My mental health, as time wore on, was on a knife edge. I was fatigued from constant commuting and flying, unhappy inside and had a mini-depression which I kept concealed from everyone. No one would have known anything was up with me as I bottled it all up and just did the best I could, day by day. Sometimes I would lean on my door handle position, and daydream about what it might feel like to leap out of the aircraft as it rotated off the runway. Thankfully, that remained a daydream. I was sustained by prayer, my wife and my friends. It was not easy at all, but I made it through to the point where I handed in my resignation to my manager, making the leap into the unknown again…
How did your faith affect your job?
Faith in Jesus keeps me alive in all the ways that word can be used. I knew he would never let me go, and I still know this. Having been a junior crew member before becoming a senior one, I made it my intention to treat others as I would wish to be treated, so that my colleagues would feel relaxed in my company and consequently perform better in the knowledge that they wouldn't be constantly overlooked and interfered with. I was an ambassador not just for my employer, but Jesus. On flights returning to LHR, I would point out the tourist sights over London for the cabin occupants – something that kept alive the wonder of flying for me, but also many others, I was told. I was informed of a couple of people who had been deeply impressed by this as well as my use of passenger names as much as possible- at least on boarding. We were told only to do it for First, but I figured why not use it for everyone. It sometimes made people jump on disembarkation, if I had remembered their name from the beginning of the flight. As far as faith goes, I managed to share it with quite a few people over the course of my flying career. I will never know what they have decided for themselves or indeed, where they are in the world.
Why don’t airlines get their crew to slow down when they are giving out information – particularly safety information?
Sometimes it is hard to decipher the words that come through the PA from crew members. My advice to them is what I was told years ago. Let your personality come through your PAs. Maybe they should hold the interphone differently, instead of speaking so closely it’s unintelligible. Perhaps the reason for this speed of mumbled information over the PA is that these announcements are so routine to cabin crew, they are in a hurry to get them over with. Therein lies the crux: routines ensure safety, and this is what the airline industry is based on. Repetition, routines and reputation. At the time of writing, the industry is in near crisis. Flying remains in my blood, even as a distant memory.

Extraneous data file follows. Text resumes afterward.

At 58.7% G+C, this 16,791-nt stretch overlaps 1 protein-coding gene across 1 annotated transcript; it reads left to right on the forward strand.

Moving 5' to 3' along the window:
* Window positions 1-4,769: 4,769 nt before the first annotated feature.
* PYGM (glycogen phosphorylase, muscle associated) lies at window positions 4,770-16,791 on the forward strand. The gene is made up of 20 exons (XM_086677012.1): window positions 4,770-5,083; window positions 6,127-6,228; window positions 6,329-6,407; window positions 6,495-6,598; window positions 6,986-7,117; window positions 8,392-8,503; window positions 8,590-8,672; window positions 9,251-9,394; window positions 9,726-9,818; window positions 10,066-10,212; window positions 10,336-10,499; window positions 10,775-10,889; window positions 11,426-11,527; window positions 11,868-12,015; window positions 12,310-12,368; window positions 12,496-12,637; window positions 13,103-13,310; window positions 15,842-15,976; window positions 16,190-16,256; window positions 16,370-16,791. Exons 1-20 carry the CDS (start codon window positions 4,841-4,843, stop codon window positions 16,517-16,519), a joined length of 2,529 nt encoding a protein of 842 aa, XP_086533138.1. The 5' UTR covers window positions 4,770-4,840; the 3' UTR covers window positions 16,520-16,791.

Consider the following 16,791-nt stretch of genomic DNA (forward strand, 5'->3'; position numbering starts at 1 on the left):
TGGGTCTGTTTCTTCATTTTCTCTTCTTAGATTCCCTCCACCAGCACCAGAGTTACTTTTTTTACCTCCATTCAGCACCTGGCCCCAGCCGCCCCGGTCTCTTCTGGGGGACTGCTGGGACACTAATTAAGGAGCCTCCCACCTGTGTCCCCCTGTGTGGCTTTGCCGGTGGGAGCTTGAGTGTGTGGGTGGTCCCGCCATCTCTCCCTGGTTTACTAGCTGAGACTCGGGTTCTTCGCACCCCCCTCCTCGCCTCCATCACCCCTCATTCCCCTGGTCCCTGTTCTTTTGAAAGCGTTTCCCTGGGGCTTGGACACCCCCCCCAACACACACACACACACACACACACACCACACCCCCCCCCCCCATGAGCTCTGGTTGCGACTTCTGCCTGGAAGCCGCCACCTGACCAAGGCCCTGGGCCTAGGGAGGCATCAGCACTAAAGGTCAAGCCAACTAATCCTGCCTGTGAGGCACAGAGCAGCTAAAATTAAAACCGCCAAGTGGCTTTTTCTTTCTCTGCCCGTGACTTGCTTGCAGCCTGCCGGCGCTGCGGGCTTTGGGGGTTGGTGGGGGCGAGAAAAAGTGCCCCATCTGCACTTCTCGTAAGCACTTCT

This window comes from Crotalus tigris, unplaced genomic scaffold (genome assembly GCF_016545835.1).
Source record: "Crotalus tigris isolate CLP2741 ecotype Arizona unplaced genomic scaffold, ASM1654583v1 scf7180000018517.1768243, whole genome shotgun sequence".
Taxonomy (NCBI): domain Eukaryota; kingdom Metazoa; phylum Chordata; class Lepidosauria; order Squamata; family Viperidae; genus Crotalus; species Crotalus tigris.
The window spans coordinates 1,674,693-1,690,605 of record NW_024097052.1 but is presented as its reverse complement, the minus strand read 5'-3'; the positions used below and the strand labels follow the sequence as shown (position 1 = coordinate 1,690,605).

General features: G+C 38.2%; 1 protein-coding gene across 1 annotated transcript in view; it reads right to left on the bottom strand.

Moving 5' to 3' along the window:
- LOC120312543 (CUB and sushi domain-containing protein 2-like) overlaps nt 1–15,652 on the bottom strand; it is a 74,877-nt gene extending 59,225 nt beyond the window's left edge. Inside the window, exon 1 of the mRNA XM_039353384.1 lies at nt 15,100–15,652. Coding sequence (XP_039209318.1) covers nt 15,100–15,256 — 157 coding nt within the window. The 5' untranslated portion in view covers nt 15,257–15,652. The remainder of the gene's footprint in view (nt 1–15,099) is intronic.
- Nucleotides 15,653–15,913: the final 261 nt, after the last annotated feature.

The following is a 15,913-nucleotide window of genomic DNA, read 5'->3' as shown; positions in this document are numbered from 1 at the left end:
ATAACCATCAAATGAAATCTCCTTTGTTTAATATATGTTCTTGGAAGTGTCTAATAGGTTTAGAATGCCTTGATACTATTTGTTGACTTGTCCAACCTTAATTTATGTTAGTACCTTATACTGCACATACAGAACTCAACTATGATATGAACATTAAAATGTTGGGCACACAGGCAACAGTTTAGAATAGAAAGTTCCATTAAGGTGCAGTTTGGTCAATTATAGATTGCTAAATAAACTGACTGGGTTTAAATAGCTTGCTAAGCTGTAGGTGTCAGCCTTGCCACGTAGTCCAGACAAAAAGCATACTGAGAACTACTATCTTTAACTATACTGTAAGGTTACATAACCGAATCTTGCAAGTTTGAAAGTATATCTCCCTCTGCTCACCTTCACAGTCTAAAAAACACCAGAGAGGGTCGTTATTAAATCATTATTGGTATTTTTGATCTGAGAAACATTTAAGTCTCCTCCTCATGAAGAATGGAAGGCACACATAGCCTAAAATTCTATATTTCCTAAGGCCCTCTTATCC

By Samantha Rea
Mr. Motivator, aka Derrick Evans, is best known for getting the nation’s hearts racing in the 90s, with his fat-burning fitness routines. Now, at 67, the superhero of breakfast television is back. We meet the man behind the Lycra…
How did you become Mr. Motivator?
For ten years I tried to get onto television, and I kept getting turned down. I’d go to the TV-am studios trying to persuade them, and they’d say it had to be a woman, and she probably had to be blonde. I’d worked in marketing and I knew that marketing is critical with everything, so I looked at the people on television. There was Mad Lizzie who you wouldn’t remember, because all she ever wore were cardigans – they weren’t significant enough for you to remember her. And there was the Green Goddess, who stuck with me because of her green outfit. So I created Mr. Motivator, with the colours and the music, as a way of engaging and empowering people and making them feel good. If I’d worn a black t-shirt and a white pair of shorts, you wouldn’t be speaking to me today!
Where do you get your outfits?
Every January I go to a wonderful store in downtown Miami, which has thousands of fabrics, and I feel like a kid in a candy store. I choose enough for 40-50 outfits every year because I don’t like wearing the same outfit more than once. Certain ones stand out – like a gold one that got everybody going – and then I definitely can’t wear them again. I’ve got caseloads of outfits, so I sign them and give them to charities to auction off.